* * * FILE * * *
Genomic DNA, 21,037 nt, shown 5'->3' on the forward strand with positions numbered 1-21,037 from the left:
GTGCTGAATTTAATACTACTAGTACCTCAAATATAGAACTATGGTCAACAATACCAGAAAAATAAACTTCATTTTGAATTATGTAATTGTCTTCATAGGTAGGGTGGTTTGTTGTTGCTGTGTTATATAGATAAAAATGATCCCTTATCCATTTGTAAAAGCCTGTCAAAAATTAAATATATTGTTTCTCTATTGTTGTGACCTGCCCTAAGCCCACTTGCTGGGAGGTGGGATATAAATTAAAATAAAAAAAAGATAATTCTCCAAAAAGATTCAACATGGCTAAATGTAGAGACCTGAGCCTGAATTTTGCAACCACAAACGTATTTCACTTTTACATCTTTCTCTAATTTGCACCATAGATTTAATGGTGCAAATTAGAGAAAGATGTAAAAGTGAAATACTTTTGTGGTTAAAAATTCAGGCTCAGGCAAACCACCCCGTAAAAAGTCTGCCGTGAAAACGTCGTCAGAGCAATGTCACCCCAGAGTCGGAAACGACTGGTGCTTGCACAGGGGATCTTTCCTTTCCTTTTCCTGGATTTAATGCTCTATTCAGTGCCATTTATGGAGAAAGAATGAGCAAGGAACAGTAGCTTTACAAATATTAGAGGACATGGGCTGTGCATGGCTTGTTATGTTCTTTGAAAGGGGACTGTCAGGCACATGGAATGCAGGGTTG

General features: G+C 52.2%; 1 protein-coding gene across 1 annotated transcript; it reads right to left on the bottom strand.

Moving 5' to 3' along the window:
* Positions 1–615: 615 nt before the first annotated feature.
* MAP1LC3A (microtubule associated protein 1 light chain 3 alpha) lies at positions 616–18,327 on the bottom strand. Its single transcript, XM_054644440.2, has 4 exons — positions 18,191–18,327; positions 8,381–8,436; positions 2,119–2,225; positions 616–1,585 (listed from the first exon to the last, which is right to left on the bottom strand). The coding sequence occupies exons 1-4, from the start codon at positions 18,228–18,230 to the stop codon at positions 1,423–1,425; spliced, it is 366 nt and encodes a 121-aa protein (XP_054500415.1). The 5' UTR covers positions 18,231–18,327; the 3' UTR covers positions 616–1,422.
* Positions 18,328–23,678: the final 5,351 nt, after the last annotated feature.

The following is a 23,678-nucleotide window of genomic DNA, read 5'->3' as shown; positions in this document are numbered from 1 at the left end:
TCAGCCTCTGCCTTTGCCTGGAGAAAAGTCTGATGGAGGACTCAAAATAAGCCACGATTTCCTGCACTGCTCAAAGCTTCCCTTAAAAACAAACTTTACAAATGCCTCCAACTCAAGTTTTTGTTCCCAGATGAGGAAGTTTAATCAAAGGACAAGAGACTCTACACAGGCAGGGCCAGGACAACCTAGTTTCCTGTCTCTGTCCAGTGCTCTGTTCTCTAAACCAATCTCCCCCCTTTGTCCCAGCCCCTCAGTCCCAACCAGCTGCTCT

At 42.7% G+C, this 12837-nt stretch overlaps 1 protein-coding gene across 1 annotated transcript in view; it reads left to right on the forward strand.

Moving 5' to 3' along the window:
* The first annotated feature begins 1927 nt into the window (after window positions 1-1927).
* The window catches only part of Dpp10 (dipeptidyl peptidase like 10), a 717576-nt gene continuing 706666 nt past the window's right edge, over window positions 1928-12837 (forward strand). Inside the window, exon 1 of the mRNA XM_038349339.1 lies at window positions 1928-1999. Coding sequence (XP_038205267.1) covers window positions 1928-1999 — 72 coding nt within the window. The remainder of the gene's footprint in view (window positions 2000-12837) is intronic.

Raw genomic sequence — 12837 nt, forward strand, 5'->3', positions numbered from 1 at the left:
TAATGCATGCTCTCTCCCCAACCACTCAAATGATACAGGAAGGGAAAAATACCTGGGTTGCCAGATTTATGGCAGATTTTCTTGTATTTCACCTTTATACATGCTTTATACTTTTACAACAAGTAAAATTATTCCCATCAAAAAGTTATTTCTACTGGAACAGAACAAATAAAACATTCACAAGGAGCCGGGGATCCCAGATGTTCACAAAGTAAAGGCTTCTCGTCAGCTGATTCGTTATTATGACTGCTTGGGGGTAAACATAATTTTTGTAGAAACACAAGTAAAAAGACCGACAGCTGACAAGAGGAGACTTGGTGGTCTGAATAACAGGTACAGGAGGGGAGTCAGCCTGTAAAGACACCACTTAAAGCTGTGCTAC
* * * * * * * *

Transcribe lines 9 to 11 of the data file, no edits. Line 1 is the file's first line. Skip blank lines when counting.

TCAGCCTCTGCCTTTGCCTGGAGAAAAGTCTGATGGAGGACTCAAAATAAGCCACGATTTCCTGCACTGCTCAAAGCTTCCCTTAAAAACAAACTTTACAAATGCCTCCAACTCAAGTTTTTGTTCCCAGATGAGGAAGTTTAATCAAAGGACAAGAGACTCTACACAGGCAGGGCCAGGACAACCTAGTTTCCTGTCTCTGTCCAGTGCTCTGTTCTCTAAACCAATCTCCCCCCTTTGTCCCAGCCCCTCAGTCCCAACCAGCTGCTCT

At 42.7% G+C, this 12837-nt stretch overlaps 1 protein-coding gene across 1 annotated transcript in view; it reads left to right on the forward strand.

Moving 5' to 3' along the window: